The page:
After a full day of snowboarding in Niseko’s lovely powder, we would soak our tired and sore bodies in one of many outdoor onsens in the area. The scene was like something out of a movie – snowflakes fell gently onto our heads as we quietly submerged ourselves into the steamy, rock-lined, hot springs, surrounded by giant drifts of snow piled up around the water. The atmosphere was perfectly peaceful and utterly relaxing, the snow and the steam muffling and swallowing all sound and disturbance.
Even if you’ve had a terrible day on the hills, or if onsens are just not your thing, Niseko’s food should be enough to make any trip to the mountains of Hokkaido a memorable one. The popularity of the restaurants in the village are such that reservations are a must, even weeks and months in advance. Among these restaurants, there are a number that together make up a circuit of must-eats in town, and we were lucky enough to eat at a few of them. Saika, the yakitori restaurant on our first night, was one of them, and on our second night, we ate at another one. Abucha-2 is an izakaya joint near the top of the must-eat list in Niseko, and it certainly delivers on its considerable promise. We kept ourselves warm with a couple bubbling pots of nabe, and then ordered endless dishes of pork, chicken, dumplings, and seafood.
On another night, we ate at Ezo Seafoods, perhaps the most famous restaurant in Niseko. It specializes in the freshest of seafood, prepared and served simply so that the flavour of the food can speak for itself. They have a freezer bar by the main entrance where you can select your own meal, and we feasted on a number of fresh fishes, crab legs, sashimi, and a couple rounds of oysters.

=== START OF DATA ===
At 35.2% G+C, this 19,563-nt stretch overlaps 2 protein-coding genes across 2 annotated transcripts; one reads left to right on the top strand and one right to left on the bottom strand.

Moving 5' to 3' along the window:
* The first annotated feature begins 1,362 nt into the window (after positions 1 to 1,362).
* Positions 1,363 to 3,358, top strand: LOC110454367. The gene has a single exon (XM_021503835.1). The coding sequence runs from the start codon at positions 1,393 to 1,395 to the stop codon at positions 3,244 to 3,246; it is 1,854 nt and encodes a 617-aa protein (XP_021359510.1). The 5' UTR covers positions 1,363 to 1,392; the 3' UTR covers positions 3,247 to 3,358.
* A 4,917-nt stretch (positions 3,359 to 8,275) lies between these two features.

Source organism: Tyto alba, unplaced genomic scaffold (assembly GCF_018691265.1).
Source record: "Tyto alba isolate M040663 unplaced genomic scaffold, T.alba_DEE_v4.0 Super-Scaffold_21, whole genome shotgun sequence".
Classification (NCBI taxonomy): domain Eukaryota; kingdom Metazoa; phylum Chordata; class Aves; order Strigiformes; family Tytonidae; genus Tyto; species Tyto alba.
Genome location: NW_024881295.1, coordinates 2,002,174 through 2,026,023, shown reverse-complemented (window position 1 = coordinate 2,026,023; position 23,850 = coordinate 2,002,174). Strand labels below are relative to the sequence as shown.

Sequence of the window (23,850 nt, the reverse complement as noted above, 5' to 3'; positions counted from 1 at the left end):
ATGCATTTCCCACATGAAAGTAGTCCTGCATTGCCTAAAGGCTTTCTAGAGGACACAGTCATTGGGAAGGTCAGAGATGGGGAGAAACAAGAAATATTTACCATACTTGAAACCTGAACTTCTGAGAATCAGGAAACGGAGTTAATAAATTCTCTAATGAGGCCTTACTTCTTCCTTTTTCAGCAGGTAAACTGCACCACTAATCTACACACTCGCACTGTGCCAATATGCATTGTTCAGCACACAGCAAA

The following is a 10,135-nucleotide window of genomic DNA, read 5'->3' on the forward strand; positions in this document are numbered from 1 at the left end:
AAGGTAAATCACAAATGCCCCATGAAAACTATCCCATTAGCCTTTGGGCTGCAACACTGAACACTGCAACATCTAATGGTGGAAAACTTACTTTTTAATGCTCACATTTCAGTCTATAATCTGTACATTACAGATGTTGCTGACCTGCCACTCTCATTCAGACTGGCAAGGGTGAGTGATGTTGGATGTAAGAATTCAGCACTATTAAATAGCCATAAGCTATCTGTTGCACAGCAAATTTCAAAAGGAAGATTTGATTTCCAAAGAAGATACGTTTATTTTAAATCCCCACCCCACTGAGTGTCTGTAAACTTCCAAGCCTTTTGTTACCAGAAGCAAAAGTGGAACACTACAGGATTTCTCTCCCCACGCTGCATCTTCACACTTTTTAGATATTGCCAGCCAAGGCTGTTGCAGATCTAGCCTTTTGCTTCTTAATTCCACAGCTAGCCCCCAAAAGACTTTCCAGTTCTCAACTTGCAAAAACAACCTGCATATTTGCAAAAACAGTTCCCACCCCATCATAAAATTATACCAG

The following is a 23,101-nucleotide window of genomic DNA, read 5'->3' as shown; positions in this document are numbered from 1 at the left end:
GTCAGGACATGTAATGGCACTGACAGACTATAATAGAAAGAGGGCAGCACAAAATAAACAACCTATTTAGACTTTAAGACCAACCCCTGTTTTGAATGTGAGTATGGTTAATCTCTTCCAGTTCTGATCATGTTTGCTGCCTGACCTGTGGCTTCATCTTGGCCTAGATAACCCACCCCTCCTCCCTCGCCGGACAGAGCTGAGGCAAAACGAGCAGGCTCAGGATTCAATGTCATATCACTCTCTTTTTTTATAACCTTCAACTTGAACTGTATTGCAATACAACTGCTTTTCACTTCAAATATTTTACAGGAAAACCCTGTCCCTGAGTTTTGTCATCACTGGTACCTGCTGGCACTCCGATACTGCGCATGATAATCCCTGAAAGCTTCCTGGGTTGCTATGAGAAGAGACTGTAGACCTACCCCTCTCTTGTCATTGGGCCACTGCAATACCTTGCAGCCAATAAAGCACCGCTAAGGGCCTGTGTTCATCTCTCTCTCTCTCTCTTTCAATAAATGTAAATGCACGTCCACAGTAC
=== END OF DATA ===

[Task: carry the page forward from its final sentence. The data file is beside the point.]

During the day, we usually grabbed lunch at one of the cafeterias on the hills, where the food, while not spectacular, was still of decent quality. On our last day, however, we went to Niseko Ramen Kazahana to try their special ramen served in a creamy, potato-based, broth. It looks like it should be heavy, but the broth is actually quite light and foamy, and it was unlike any ramen I’ve had, before or since. We ate very well in Niseko, and, though I wiped out and fell numerous times on the ridges and valleys of Grand Hirafu, it was the food that brought me to my knees. Together with the thick Siberian powder and the unique onsen atmosphere they form the three wintertime pillars of Niseko, and its a combination found perhaps nowhere else in the world.
After an incredible few days of snowboarding, it was time to go home, except it wasn’t. There was a huge snowstorm when we got back to Sapporo, and the afternoon was spent updating each other on our different flight statuses. One by one, our other friends managed to take off in the blizzard, but Ashley and I ended up stuck in Sapporo for another night. Our consolation prize was some truly amazing sushi at New Chitose Airport before heading off to the hotel that our airline had arranged for us. In the morning, we were told that the flight was delayed again, but, fortunately for us, we had a friend working with the airline and, with the information she provided, we were able to catch the next flight out. We had a few trips planned for the rest of the year already, but we had such a good time in Japan this time around that we ended up making two more trips to different parts of the country that year. Before any further travels in the Land of the Rising Sun could happen though, we had a family destination wedding to plan for, and a journey into the tea country of what was formerly known as Ceylon.